If you’ve had a conversation with me any time in the last couple of months, you probably know that I have abolition (i.e., the fight against modern-day slavery) strongly on my heart right now. If you read this blog regularly, you have probably heard me talk about interceding for the oppressed and speaking for the voiceless. I would identify myself as an abolitionist not only in sentiment, but also in my aspiration of fighting slavery through long-term ministry of some form. Needless to say, it’s a compelling interest of mine.
The other day, I found myself staring at the ceiling, praying in my heart about this very thing.
“God, how am I supposed to start being an abolitionist?” I listed a variety of obstacles that would doubtless be “roadblocks” in the proposed journey.
Start by praying.
“Oh, I already pray. I get up at ungodly hours to pray. Everyone prays. I need something –”
Visible? (There’s nothing quite like when God finishes your sentences for you.)
I had to admit, that was sort of the idea.
What if all I call you to do is pray? Would you still want to be an abolitionist if no one knew you were one?
It was one of the most convicting questions I’ve ever sensed the Lord asking me, and I’ve been pondering it for a few days now. Would I join in the Lord’s work without hesitation if my name were not attached to it? Which matters more to me: pursuing truth and justice or being known for pursuing truth and justice?
Pride is the enemy of servanthood, but sometimes we tell ourselves we’re entitled to it by joining in the Lord’s work. I.e., I’ve got great intentions, I should be recognized for them. I’m young and ambitious, people should listen to me. My aspirations are so selfless and godly, people should applaud me. These sentiments sound profoundly self-absorbed on paper, but they pervade our thinking far too often.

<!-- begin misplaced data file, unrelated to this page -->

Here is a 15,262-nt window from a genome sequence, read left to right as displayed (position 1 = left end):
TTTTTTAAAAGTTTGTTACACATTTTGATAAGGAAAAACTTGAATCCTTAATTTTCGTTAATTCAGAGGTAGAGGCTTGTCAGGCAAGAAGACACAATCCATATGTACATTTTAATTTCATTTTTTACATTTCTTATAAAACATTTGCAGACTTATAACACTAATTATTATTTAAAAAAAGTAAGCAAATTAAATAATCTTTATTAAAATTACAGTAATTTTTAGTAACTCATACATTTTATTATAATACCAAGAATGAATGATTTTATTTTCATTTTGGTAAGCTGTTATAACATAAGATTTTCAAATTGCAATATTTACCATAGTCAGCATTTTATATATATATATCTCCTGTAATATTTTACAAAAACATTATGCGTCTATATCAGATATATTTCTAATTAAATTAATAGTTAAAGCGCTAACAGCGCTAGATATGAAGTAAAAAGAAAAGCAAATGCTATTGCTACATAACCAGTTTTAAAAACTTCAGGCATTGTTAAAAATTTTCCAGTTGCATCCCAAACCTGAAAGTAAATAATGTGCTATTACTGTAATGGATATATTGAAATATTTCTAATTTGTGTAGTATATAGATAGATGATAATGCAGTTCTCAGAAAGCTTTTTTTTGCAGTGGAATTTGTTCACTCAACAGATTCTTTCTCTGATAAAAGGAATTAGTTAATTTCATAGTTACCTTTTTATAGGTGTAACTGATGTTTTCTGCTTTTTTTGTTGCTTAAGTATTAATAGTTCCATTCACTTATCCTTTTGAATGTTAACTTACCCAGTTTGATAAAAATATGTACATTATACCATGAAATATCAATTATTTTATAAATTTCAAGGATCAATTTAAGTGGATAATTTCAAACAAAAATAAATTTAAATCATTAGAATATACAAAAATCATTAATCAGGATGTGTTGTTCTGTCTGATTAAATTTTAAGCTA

Being recognized for demonstrating servanthood is not wrong (in fact, we need to be intentional in encouraging one another), but demonstrating servanthood in order to be recognized misses the point of service. To be committed to a calling, we must have a change of heart. A vision beyond the external. A willingness to give. An understanding that we are one of many, participants in something greater than ourselves. A heart for the continued good of others.
The truth is, we are all called to serve the Lord in capacities for which we are not recognized. The Lord sees the beauty of prayers prayed in silence, gifts given in secret, and mercy extended to the thankless. They are all precious to Him.
Would you still follow My call if no one knew? Will you still follow My call when no one knows?
I pray the answer is always “yes.”